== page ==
65. BENJAMIN FRANKLIN–AUTOBIOGRAPHY
66. CLOISTER AND THE HEARTH – Charles Reade
67. THE SCOTTISH CHIEFS – Jane Porter
68. JULIUS CAESAR – William Shakespeare
69. AROUND THE WORLD IN 80 DAYS – Jules Verne
70. THE PILOT – James Fennimore Cooper
71. THE MAN WHO LAUGHS – Victor Hugo
72. THE OREGON TRAIL – Francis Parkman
73. THE BLACK TULIP – Alexandre Dumas
74. MR. MIDSHIPMAN EASY – Frederick Marryat
75. THE LADY OF THE LAKE – Walter Scott
76. THE PRISONER OF ZENDA – Anthony Hope (http://prisonerofzenda/index.htm)
77. THE ILIAD – Homer (http://iliad/index.htm)
78. JOAN OF ARC
79. CYRANO DE BERGERAC – Edmond Rostand
80. WHITE FANG – Jack London
81. THE ODYSSEY – Homer (http://odyssey/index.htm)
82. THE MASTER OF BALLANTRAE – Robert Louis Stevenson
83. THE JUNGLE BOOK – Rudyard Kipling
84. THE GOLD BUG ETC – Edgar Allan Poe
85. THE SEA WOLF – Jack London
86. UNDER TWO FLAGS – Ouida
87. A MIDSUMMER NIGHT'S DREAM – William Shakespeare
88. MEN OF IRON – Howard Pyle
89. CRIME AND PUNISHMENT – Dostoyevsky
90. GREEN MANSIONS – W H Hudson
91. THE CALL OF THE WILD – Jack London
92. MILES STANDISH – Longfellow
93. PUDD'NHEAD WILSON – Samuel L Clemens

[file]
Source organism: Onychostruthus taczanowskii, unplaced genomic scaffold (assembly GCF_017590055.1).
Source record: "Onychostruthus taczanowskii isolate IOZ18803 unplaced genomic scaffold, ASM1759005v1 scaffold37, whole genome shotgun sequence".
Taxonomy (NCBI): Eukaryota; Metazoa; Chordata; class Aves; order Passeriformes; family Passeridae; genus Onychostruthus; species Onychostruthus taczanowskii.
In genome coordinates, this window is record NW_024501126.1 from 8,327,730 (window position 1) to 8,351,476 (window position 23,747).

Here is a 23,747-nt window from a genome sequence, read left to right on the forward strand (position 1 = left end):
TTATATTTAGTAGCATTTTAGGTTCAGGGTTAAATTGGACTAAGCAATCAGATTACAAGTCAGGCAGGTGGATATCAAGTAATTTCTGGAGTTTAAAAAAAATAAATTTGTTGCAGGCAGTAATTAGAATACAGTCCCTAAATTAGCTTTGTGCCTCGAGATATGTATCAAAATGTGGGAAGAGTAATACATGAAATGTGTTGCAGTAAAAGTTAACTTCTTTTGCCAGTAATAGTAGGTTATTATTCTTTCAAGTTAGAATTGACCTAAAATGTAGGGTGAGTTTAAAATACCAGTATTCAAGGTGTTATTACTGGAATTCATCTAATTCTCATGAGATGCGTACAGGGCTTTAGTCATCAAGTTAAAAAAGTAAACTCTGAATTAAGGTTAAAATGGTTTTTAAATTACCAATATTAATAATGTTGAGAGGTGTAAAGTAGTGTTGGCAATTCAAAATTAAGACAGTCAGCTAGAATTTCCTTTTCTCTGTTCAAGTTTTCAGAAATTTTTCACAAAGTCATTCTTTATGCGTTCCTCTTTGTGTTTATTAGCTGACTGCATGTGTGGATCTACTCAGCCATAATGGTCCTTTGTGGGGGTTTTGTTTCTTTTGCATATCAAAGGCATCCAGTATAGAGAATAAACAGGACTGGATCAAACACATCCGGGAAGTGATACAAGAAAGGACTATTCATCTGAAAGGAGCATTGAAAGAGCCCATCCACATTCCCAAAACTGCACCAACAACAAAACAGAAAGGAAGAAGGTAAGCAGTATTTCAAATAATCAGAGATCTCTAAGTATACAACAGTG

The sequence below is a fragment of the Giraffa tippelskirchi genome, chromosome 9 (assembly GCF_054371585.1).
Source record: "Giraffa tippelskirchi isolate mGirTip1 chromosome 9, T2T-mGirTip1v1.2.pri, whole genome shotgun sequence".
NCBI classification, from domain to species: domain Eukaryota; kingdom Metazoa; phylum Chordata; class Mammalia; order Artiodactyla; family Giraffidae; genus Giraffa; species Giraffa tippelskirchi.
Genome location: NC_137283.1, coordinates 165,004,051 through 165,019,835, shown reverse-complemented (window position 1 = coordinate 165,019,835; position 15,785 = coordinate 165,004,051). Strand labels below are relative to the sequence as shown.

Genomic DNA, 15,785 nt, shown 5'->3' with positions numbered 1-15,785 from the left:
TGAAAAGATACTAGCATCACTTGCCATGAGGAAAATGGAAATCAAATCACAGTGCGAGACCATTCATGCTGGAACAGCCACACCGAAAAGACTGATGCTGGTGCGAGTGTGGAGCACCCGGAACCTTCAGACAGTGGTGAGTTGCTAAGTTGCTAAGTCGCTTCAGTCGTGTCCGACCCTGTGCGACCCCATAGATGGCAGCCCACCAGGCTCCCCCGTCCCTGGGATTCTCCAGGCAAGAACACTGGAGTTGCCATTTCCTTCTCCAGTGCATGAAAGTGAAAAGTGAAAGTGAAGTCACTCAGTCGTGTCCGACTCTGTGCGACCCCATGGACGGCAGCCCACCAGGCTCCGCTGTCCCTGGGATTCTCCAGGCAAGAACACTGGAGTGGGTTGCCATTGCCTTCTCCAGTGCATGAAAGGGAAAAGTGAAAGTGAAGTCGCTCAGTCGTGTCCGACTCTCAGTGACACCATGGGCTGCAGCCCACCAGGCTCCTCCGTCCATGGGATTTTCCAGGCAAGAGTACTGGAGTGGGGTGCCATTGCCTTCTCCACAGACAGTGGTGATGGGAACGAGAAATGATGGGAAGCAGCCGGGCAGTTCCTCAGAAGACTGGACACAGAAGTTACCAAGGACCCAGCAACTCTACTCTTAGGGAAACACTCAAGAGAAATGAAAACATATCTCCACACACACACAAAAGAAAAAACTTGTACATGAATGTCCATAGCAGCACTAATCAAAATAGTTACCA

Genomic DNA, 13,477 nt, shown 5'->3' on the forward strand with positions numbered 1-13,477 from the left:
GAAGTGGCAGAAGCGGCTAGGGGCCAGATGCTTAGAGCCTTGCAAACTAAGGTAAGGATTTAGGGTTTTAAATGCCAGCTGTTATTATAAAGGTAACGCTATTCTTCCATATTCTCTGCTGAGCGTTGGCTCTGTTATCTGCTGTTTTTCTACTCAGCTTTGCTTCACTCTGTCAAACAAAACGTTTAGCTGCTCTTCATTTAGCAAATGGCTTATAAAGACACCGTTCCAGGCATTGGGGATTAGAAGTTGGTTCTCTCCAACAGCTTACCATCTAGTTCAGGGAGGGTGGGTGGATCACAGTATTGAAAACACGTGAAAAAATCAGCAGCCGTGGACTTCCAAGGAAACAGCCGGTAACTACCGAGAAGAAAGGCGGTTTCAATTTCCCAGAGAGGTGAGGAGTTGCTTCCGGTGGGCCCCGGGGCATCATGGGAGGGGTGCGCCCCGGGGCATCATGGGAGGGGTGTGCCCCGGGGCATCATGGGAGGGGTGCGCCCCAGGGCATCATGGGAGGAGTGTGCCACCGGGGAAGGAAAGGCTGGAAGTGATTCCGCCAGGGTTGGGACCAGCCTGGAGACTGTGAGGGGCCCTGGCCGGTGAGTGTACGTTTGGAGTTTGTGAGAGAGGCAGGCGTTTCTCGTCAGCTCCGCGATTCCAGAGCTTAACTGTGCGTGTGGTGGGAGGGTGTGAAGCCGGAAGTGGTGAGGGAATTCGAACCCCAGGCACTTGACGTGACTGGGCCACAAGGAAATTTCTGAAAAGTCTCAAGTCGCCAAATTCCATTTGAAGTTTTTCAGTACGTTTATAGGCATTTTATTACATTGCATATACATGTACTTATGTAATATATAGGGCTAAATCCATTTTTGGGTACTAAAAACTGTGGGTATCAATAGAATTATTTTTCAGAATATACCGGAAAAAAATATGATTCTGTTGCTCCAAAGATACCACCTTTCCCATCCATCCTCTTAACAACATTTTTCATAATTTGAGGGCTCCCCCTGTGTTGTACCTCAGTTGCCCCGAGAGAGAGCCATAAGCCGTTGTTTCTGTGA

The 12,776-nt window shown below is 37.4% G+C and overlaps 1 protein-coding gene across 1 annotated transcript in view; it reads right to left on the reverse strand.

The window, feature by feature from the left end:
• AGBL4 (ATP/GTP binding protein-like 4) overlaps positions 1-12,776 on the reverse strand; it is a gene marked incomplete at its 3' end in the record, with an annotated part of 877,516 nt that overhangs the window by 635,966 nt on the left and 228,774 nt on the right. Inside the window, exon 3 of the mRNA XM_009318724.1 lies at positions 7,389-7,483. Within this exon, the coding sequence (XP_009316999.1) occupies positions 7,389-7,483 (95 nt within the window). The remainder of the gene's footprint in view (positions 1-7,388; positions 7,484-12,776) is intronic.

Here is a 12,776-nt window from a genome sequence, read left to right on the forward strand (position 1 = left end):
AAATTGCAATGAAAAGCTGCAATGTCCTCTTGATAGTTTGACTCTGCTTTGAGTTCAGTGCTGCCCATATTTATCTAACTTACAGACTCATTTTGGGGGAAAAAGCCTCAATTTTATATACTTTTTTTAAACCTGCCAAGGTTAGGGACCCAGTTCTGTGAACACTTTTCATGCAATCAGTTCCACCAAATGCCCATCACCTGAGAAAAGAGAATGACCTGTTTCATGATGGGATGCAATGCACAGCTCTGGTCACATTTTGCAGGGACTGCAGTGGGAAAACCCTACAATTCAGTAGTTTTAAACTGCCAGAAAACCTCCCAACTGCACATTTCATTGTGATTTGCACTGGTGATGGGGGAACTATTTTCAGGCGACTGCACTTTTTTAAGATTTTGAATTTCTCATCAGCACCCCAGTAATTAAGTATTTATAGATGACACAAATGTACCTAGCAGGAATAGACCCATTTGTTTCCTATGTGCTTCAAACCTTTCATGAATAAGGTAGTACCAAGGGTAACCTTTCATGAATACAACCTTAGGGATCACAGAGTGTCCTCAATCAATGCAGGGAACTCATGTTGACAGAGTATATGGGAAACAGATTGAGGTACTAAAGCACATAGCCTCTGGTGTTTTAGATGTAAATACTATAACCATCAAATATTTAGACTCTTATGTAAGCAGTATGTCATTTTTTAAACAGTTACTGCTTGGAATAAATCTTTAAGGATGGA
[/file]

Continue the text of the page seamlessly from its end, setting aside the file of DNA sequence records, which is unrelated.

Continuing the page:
94. DAVID BALFOUR – Robert Louis Stevenson
95. ALL QUIET ON THE WESTERN FRONT – Erich Maria Remarque (http://allquiet/index.htm)
96. DANIEL BOONE – John Bakeless
97. KING SOLOMON'S MINES – H Rider Haggard
98. THE RED BADGE OF COURAGE – Stephen Crane (http://redbadgeofcourage/index.htm)
99. HAMLET – William Shakespeare
100. MUTINY ON THE BOUNTY – Nordhoff & Hall (http://mutinyonthebounty/index.htm)
101. WILLIAM TELL – Frederick Schiller
102. THE WHITE COMPANY – Arthur Conan Doyle
103. MEN AGAINST THE SEA – Nordhoff & Hall
104. BRING 'EM BACK ALIVE – Frank Buck
105. FROM THE EARTH TO THE MOON – Jules Verne
106. BUFFALO BILL
107. KING OF THE KHYBER RIFLES – Talbot Mundy
108. KNIGHTS OF THE ROUND TABLE
109. PITCAIRN'S ISLAND – Nordhoff & Hall
110. A STUDY IN SCARLET – Arthur Conan Doyle
111. THE TALISMAN – Walter Scott
112. THE ADVENTURES OF KIT CARSON
113. THE FORTY FIVE GUARDSMEN – Alexandre Dumas
114. THE RED ROVER – James Fennimore Cooper